Children for sale: UK's new slave trade

By David Harrison
Last Updated: 2:21AM GMT 29/01/2008

Hundreds of young children are being sold and "trafficked" to Britain from Africa to be exploited as modern-day slaves, it can be revealed.

Watch: David Harrison goes undercover to reveal illicit trade
'You can have my sons for £5,000 or one for £2,500'

The illicit trade in children - sold by their parents, some while still babies, to criminal gangs and people traffickers - has been uncovered by a Sunday Telegraph investigation. ... 1394183548

An undercover reporter was offered several children for sale by their parents in Nigeria: two boys aged three and five for £5,000, or £2,500 for one, and a 10-month-old baby for £2,000. Teenage girls - including some still pregnant - were willing to sell their babies for less than £1,000.

One international trafficker, tracked down in Lagos, claimed to be buying up to 500 children a year.

Impoverished African parents are being lured by the traffickers' promises of "a better life" for their children, thousands of miles away in cities including London, Birmingham and Manchester.

But, once brought to Britain, the children are used as a fraudulent means to obtain illicit housing and other welfare benefits, totalling tens of thousands of pounds each a year.

From the age of seven, rather than being sent to school, they are exploited as domestic slaves, forced to work for up to 18 hours a day, cleaning, cooking and looking after other younger children, or put to work in restaurants and shops.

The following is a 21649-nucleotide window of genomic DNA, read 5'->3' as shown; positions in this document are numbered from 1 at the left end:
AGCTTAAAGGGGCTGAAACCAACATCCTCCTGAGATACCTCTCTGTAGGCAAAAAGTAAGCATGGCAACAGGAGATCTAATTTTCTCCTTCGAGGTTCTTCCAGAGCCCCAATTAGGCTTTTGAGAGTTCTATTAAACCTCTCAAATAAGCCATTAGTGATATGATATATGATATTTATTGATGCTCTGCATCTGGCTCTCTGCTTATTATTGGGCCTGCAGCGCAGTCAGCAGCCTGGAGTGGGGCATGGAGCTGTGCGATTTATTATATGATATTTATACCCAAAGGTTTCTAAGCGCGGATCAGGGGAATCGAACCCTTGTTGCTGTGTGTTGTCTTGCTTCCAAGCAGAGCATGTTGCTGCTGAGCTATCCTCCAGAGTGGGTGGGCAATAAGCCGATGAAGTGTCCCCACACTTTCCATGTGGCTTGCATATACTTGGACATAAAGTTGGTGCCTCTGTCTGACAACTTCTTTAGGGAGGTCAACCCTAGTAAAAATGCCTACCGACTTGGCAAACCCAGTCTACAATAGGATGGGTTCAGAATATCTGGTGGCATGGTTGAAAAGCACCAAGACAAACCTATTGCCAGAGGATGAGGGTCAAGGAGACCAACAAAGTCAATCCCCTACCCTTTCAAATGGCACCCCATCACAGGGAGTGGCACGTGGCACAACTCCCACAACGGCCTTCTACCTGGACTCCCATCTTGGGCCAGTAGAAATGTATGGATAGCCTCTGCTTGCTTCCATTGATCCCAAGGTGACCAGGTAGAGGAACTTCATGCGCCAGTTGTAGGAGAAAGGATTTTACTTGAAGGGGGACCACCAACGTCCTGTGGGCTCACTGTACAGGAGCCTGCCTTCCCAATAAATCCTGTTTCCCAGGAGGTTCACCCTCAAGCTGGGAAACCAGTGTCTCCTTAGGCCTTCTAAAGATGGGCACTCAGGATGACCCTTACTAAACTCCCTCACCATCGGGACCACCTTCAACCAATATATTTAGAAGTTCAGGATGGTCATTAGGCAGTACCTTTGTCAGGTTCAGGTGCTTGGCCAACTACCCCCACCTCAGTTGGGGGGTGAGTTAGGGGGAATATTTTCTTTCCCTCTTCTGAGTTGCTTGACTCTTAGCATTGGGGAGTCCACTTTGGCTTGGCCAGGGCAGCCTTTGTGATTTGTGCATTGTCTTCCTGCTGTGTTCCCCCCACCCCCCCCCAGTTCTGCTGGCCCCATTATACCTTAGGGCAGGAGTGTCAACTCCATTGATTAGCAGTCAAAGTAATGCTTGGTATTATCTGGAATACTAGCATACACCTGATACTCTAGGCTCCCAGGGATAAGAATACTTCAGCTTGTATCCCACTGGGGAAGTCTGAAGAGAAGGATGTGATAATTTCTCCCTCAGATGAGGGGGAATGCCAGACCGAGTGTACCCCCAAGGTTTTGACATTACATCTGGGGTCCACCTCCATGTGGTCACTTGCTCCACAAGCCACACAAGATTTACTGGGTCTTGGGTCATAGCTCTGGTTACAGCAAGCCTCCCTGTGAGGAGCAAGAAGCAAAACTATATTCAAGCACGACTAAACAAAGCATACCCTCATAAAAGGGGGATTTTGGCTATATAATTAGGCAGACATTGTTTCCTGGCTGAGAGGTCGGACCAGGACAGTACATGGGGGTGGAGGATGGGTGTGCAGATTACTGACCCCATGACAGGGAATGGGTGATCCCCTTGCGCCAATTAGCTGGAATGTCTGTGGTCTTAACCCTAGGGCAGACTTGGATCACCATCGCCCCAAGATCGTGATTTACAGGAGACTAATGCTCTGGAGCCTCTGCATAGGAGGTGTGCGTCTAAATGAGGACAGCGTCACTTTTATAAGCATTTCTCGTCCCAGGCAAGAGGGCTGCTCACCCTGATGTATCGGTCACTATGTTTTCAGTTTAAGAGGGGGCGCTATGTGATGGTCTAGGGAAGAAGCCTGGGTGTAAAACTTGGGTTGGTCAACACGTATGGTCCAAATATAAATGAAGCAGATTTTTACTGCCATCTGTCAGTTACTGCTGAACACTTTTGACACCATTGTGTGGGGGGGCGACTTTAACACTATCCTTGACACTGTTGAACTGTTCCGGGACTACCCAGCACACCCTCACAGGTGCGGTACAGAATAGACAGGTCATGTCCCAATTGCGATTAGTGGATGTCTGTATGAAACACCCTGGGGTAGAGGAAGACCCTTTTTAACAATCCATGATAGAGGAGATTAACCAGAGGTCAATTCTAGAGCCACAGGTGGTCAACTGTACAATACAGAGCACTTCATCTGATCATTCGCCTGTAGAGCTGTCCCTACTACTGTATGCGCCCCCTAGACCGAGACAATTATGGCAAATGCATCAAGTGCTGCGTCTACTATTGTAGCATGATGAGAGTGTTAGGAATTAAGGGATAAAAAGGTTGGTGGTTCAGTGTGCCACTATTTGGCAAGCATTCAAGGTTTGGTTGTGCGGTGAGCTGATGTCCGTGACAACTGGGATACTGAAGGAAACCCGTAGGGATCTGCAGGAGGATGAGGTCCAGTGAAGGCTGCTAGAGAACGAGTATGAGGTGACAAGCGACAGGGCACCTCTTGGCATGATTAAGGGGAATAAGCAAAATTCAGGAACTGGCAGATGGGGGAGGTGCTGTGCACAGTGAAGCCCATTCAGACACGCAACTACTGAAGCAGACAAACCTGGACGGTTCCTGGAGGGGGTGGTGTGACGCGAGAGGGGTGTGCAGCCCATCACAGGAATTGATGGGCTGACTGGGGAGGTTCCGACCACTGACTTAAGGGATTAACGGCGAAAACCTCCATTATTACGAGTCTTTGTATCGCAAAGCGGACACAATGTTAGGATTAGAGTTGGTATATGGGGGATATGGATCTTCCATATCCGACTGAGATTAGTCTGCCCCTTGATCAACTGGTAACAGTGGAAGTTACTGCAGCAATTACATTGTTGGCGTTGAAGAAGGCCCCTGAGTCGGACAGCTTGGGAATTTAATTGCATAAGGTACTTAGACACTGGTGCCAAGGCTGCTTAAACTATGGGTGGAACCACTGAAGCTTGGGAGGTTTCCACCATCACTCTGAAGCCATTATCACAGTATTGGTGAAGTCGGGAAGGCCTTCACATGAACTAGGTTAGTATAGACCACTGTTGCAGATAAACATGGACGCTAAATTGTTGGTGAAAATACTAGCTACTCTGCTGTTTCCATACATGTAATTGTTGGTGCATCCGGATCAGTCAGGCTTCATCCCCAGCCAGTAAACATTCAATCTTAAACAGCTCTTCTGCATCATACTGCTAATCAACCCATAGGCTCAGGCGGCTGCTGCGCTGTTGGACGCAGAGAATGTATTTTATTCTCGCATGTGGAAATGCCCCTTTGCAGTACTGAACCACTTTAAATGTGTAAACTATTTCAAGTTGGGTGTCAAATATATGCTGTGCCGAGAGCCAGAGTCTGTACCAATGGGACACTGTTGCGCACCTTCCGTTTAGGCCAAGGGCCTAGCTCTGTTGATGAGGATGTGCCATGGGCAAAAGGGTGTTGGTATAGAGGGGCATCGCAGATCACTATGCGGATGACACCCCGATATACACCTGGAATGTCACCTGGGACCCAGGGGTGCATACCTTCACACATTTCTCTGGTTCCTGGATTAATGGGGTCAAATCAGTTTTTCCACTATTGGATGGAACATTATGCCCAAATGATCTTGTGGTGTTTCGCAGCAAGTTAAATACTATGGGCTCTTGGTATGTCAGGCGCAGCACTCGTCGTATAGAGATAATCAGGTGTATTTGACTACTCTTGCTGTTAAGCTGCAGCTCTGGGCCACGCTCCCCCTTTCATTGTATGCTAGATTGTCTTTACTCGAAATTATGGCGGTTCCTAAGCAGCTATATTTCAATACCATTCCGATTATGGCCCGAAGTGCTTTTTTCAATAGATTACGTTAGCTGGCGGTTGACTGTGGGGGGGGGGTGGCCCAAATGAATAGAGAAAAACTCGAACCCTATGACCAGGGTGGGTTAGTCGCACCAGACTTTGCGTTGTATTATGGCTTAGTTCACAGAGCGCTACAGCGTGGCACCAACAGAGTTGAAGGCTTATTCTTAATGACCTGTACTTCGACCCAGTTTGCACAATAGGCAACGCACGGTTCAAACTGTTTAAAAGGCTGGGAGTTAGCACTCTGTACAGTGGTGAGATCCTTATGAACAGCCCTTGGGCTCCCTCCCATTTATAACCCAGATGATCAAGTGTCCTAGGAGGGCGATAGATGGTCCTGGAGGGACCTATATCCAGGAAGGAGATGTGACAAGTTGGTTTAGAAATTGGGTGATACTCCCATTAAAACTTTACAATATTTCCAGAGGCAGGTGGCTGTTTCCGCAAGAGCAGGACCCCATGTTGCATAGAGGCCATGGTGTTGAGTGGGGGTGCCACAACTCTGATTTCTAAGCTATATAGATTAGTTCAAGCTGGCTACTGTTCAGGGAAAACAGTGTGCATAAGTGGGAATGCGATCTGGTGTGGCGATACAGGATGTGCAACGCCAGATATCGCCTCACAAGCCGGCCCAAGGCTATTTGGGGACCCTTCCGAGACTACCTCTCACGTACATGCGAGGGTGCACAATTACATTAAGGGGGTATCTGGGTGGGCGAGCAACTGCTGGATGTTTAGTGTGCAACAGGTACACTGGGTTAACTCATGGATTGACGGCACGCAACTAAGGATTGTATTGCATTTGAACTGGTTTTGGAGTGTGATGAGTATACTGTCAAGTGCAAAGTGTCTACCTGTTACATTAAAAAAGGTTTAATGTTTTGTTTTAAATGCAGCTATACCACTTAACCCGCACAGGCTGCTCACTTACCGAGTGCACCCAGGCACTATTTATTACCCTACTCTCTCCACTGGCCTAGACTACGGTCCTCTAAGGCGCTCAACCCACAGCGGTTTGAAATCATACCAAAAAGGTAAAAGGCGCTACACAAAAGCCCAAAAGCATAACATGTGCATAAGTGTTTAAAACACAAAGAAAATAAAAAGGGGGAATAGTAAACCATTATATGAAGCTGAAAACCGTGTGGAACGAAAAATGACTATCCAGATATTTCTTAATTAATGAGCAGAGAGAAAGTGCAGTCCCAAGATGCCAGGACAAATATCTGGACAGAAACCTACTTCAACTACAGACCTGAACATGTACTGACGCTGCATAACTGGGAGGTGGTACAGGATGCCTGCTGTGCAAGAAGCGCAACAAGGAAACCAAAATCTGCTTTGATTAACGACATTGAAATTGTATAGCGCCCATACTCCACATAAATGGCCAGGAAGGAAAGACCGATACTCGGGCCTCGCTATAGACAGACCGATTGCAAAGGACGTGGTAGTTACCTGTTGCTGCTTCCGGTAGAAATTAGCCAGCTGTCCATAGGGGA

Some of the children are also subjected to physical and sexual abuse, while others even find themselves accused of being witches and become victims of exorcism rites in "traditional" African churches in Britain.

Campaigners called last night for the Government and the police to take "urgent action" to end this "21st century child slavery".

"These children are being abused under our noses in our own country," said Chris Beddoe, the director of End Child Prostitution and Trafficking, a British-based coalition of international charities.

"It is totally unacceptable. We need urgent action to identify these children as they enter the UK, find those who are being abused and offer proper protection to those who escape or are freed from their abusers."

Vernon Coaker, the Home Office minister responsible for the prevention of trafficking, described child traffickers as "evil" and said anybody who could buy and sell babies was "sick".

But David Davis, the Conservative shadow home secretary, said: "The Government has utterly failed to take decisive action to tackle human trafficking.

"A Conservative government would take a range of practical measures - developed in detail over the last two years - to curb all aspects of this evil trade, which threatens Britain and the most vulnerable in our society."

A recent survey by the Government's Child Exploitation and Online Protection Centre claimed that 330 children, including 14 aged under 12, many of them from Africa, had been trafficked to Britain over the past year.